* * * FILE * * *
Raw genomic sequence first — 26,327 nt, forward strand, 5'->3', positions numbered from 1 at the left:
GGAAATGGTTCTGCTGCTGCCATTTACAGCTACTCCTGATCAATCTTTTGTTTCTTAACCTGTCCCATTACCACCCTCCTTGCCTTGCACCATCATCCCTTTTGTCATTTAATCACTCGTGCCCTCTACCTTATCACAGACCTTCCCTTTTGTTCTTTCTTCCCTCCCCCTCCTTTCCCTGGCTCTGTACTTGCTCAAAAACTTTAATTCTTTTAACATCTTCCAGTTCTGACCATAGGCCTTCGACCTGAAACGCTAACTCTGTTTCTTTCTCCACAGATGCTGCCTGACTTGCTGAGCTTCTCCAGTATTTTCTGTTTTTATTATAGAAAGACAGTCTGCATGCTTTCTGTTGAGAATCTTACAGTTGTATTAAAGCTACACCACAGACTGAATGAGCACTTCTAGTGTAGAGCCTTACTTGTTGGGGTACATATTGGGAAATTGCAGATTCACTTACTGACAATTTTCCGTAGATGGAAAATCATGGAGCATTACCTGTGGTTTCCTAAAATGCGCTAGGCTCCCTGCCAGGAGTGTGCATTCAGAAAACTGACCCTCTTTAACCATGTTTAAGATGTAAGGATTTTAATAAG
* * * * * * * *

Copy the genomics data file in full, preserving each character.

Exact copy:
Raw genomic sequence first — 26,327 nt, forward strand, 5'->3', positions numbered from 1 at the left:
GGAAATGGTTCTGCTGCTGCCATTTACAGCTACTCCTGATCAATCTTTTGTTTCTTAACCTGTCCCATTACCACCCTCCTTGCCTTGCACCATCATCCCTTTTGTCATTTAATCACTCGTGCCCTCTACCTTATCACAGACCTTCCCTTTTGTTCTTTCTTCCCTCCCCCTCCTTTCCCTGGCTCTGTACTTGCTCAAAAACTTTAATTCTTTTAACATCTTCCAGTTCTGACCATAGGCCTTCGACCTGAAACGCTAACTCTGTTTCTTTCTCCACAGATGCTGCCTGACTTGCTGAGCTTCTCCAGTATTTTCTGTTTTTATTATAGAAAGACAGTCTGCATGCTTTCTGTTGAGAATCTTACAGTTGTATTAAAGCTACACCACAGACTGAATGAGCACTTCTAGTGTAGAGCCTTACTTGTTGGGGTACATATTGGGAAATTGCAGATTCACTTACTGACAATTTTCCGTAGATGGAAAATCATGGAGCATTACCTGTGGTTTCCTAAAATGCGCTAGGCTCCCTGCCAGGAGTGTGCATTCAGAAAACTGACCCTCTTTAACCATGTTTAAGATGTAAGGATTTTAATAAG